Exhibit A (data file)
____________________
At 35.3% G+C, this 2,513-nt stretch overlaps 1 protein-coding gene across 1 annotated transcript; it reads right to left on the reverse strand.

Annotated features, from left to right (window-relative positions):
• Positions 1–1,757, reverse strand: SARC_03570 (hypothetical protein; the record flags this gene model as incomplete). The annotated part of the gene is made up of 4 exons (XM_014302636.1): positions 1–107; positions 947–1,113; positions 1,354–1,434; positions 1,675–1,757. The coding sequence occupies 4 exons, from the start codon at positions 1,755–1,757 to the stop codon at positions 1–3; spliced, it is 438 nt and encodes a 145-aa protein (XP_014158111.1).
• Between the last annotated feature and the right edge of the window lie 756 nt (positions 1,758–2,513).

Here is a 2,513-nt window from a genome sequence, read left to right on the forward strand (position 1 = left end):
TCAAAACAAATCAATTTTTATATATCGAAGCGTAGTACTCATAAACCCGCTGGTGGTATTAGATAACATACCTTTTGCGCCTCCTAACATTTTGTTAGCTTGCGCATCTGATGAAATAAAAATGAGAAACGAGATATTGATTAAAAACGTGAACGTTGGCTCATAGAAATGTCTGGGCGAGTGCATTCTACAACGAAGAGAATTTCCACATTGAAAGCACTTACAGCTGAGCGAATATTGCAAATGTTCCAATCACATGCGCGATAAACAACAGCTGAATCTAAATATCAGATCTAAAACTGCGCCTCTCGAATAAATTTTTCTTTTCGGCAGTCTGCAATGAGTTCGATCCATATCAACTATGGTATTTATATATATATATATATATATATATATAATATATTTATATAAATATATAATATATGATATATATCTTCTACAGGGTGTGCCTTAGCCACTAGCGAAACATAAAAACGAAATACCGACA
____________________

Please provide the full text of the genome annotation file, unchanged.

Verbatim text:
At 35.3% G+C, this 2,513-nt stretch overlaps 1 protein-coding gene across 1 annotated transcript; it reads right to left on the reverse strand.

Annotated features, from left to right (window-relative positions):
• Positions 1–1,757, reverse strand: SARC_03570 (hypothetical protein; the record flags this gene model as incomplete). The annotated part of the gene is made up of 4 exons (XM_014302636.1): positions 1–107; positions 947–1,113; positions 1,354–1,434; positions 1,675–1,757. The coding sequence occupies 4 exons, from the start codon at positions 1,755–1,757 to the stop codon at positions 1–3; spliced, it is 438 nt and encodes a 145-aa protein (XP_014158111.1).
• Between the last annotated feature and the right edge of the window lie 756 nt (positions 1,758–2,513).

Here is a 2,513-nt window from a genome sequence, read left to right on the forward strand (position 1 = left end):
TCAAAACAAATCAATTTTTATATATCGAAGCGTAGTACTCATAAACCCGCTGGTGGTATTAGATAACATACCTTTTGCGCCTCCTAACATTTTGTTAGCTTGCGCATCTGATGAAATAAAAATGAGAAACGAGATATTGATTAAAAACGTGAACGTTGGCTCATAGAAATGTCTGGGCGAGTGCATTCTACAACGAAGAGAATTTCCACATTGAAAGCACTTACAGCTGAGCGAATATTGCAAATGTTCCAATCACATGCGCGATAAACAACAGCTGAATCTAAATATCAGATCTAAAACTGCGCCTCTCGAATAAATTTTTCTTTTCGGCAGTCTGCAATGAGTTCGATCCATATCAACTATGGTATTTATATATATATATATATATATATATATAATATATTTATATAAATATATAATATATGATATATATCTTCTACAGGGTGTGCCTTAGCCACTAGCGAAACATAAAAACGAAATACCGACA